Le Justice

From a very good article in the ITE Journal (“French Lessons: A Review of an Effective Road Safety Program,” by Andrew Kwasniak and Michael Kuzel) on efforts in France to reduce the country’s road fatalities (now lower than the U.S., per million population, a far cry from the 1970s):

An example of the seriousness of driving over the speed limit in France was experienced by two British drivers who were stopped after a high-speed pursuit (257 km/hr). As a result, they were arrested and spent 48 hours in a police station pending a hearing. They were fined 1,000 Euros and received a three-month suspended jail sentence. Their cars, each worth approximately 68,000 euros, were confiscated and sold at auction.

This entry was posted on Wednesday, August 26th, 2009 at 7:25 am and is filed under Traffic safety. You can follow any responses to this entry through the RSS 2.0 feed. You can leave a response, or trackback from your own site.

6 Responses to “Le Justice”

  1. Eileen Says:


  2. SteveL Says:

    If you look at the approaches to any french town -the tour de france covers these well-you can see they’ve added lots of traffic calming through roundabouts/traffic circles, and through raised bits in the centre of the lane to stop cars overtaking/cornering on the wrong side of the road. However, both of these are pretty bad for cycling. So yes, they may have reduced fatalities, but is it better to cycle round than it was?

  3. Tom Says:

    La justice.

  4. Tom Vanderbilt Says:

    I must have been thinking of that old Canadian professional wrestler!

  5. Kevin Love Says:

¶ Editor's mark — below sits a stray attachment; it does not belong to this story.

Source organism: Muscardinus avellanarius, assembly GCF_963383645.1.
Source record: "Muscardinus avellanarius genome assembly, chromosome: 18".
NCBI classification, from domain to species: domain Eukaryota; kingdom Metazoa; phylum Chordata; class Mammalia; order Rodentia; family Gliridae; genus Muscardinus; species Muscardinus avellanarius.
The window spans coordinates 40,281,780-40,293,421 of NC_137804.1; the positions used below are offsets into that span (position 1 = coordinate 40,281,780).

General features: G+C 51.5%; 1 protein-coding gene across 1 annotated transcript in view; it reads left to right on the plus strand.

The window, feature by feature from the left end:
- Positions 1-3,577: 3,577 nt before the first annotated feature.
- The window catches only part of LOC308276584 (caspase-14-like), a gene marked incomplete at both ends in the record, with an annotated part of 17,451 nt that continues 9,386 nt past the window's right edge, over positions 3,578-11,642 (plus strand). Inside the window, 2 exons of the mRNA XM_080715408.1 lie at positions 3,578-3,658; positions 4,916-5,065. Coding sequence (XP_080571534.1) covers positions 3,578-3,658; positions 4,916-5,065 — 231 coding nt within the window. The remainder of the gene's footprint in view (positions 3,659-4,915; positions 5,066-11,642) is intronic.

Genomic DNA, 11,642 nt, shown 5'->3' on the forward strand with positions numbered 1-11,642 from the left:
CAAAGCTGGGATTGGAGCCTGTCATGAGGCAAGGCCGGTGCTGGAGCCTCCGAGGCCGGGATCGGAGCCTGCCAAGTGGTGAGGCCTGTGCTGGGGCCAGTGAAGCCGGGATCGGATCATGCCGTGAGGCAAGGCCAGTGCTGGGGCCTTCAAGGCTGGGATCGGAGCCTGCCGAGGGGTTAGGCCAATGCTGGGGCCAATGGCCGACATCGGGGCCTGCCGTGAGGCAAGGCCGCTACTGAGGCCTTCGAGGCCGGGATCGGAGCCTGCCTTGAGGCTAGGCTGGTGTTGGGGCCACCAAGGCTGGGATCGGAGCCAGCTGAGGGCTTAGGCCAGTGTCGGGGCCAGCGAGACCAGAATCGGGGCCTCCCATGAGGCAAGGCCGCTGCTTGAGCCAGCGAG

On August 7, Ontario’s provincial police did something similar. Just like in France, the whole idea is to stop these dangerous drivers before they kill or injure someone. From:

    “A 28-year-old Brampton man was charged after police clocked a car travelling at nearly three times the speed limit on a Brampton road yesterday morning.

    Harjinde Sekhon, 28, was charged with dangerous driving and stunt driving.

    He was released on bail and his car impounded and licence suspended for seven days.”

    Kevin’s comment:
    There was no crash, nobody killed, nobody injured. But a crazy car driver was driving at a ridiculous speed, so the police arrested him, threw him in jail, impounded his car and handed him an on-the-spot seven-day license suspension.

    I’ve got a strong feeling that the judge who let him out of jail on bail ran his driver’s license through a shredder. Or, to use more legal language, gave him a prohibition order forbidding him from driving as a condition of his release on bail.

    Dangerous driving where no injury occurs is an indictable offense under the Criminal Code of Canada, good for up to five years in jail. The criminal then has a criminal record, a minimum one-year driver’s license suspension (the clock starts when he gets out of jail) and extreme difficulty and expense in ever getting car insurance.

    Stunt driving is an Ontario Highway Traffic Act charge, good for up to six months in jail and a driver’s license suspension up to two years. Again, insurance companies will really, really, not want to do business with you.

    This is one bad driver who already had a taste of jail before he made bail, and is about to get a lot more upon conviction. All BEFORE he killed or injured someone.

  6. Kevin Love Says:

    A follow-up comment:

    Ontario’s government brags about having the safest roads in North America. Adequate law enforcement is one reason why.


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Traffic Tom Vanderbilt

How We Drive is the companion blog to Tom Vanderbilt’s New York Times bestselling book, Traffic: Why We Drive the Way We Do (and What It Says About Us), published by Alfred A. Knopf in the U.S. and Canada, Penguin in the U.K, and in languages other than English by a number of other fine publishers worldwide.

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August 2009
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